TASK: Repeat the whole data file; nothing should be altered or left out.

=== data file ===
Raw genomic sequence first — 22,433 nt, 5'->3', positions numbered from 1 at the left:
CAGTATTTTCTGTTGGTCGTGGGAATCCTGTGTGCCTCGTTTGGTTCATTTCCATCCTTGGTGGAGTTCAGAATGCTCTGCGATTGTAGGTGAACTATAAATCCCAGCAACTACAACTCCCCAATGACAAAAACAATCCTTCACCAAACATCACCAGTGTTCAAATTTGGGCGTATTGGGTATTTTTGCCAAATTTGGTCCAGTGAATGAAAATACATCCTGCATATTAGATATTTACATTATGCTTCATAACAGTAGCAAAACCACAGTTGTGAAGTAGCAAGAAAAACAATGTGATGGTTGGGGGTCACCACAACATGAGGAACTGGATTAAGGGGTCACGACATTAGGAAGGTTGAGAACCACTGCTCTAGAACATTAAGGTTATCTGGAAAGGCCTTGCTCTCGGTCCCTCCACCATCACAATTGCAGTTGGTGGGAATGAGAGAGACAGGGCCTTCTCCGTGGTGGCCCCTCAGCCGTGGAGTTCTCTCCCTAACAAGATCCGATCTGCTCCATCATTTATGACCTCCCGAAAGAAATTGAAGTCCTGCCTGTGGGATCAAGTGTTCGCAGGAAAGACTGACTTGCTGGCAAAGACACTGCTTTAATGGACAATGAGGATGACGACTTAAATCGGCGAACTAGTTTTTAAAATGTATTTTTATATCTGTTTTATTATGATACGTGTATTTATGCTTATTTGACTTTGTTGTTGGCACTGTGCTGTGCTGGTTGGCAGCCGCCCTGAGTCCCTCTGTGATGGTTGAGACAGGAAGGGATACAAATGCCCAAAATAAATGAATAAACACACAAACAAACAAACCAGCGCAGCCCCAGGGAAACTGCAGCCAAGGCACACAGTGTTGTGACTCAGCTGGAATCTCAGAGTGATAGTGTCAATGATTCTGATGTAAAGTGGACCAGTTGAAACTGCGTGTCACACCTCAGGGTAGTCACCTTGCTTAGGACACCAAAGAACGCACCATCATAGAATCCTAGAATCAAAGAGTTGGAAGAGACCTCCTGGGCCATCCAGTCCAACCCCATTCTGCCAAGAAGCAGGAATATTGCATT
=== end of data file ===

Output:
Raw genomic sequence first — 22,433 nt, 5'->3', positions numbered from 1 at the left:
CAGTATTTTCTGTTGGTCGTGGGAATCCTGTGTGCCTCGTTTGGTTCATTTCCATCCTTGGTGGAGTTCAGAATGCTCTGCGATTGTAGGTGAACTATAAATCCCAGCAACTACAACTCCCCAATGACAAAAACAATCCTTCACCAAACATCACCAGTGTTCAAATTTGGGCGTATTGGGTATTTTTGCCAAATTTGGTCCAGTGAATGAAAATACATCCTGCATATTAGATATTTACATTATGCTTCATAACAGTAGCAAAACCACAGTTGTGAAGTAGCAAGAAAAACAATGTGATGGTTGGGGGTCACCACAACATGAGGAACTGGATTAAGGGGTCACGACATTAGGAAGGTTGAGAACCACTGCTCTAGAACATTAAGGTTATCTGGAAAGGCCTTGCTCTCGGTCCCTCCACCATCACAATTGCAGTTGGTGGGAATGAGAGAGACAGGGCCTTCTCCGTGGTGGCCCCTCAGCCGTGGAGTTCTCTCCCTAACAAGATCCGATCTGCTCCATCATTTATGACCTCCCGAAAGAAATTGAAGTCCTGCCTGTGGGATCAAGTGTTCGCAGGAAAGACTGACTTGCTGGCAAAGACACTGCTTTAATGGACAATGAGGATGACGACTTAAATCGGCGAACTAGTTTTTAAAATGTATTTTTATATCTGTTTTATTATGATACGTGTATTTATGCTTATTTGACTTTGTTGTTGGCACTGTGCTGTGCTGGTTGGCAGCCGCCCTGAGTCCCTCTGTGATGGTTGAGACAGGAAGGGATACAAATGCCCAAAATAAATGAATAAACACACAAACAAACAAACCAGCGCAGCCCCAGGGAAACTGCAGCCAAGGCACACAGTGTTGTGACTCAGCTGGAATCTCAGAGTGATAGTGTCAATGATTCTGATGTAAAGTGGACCAGTTGAAACTGCGTGTCACACCTCAGGGTAGTCACCTTGCTTAGGACACCAAAGAACGCACCATCATAGAATCCTAGAATCAAAGAGTTGGAAGAGACCTCCTGGGCCATCCAGTCCAACCCCATTCTGCCAAGAAGCAGGAATATTGCATT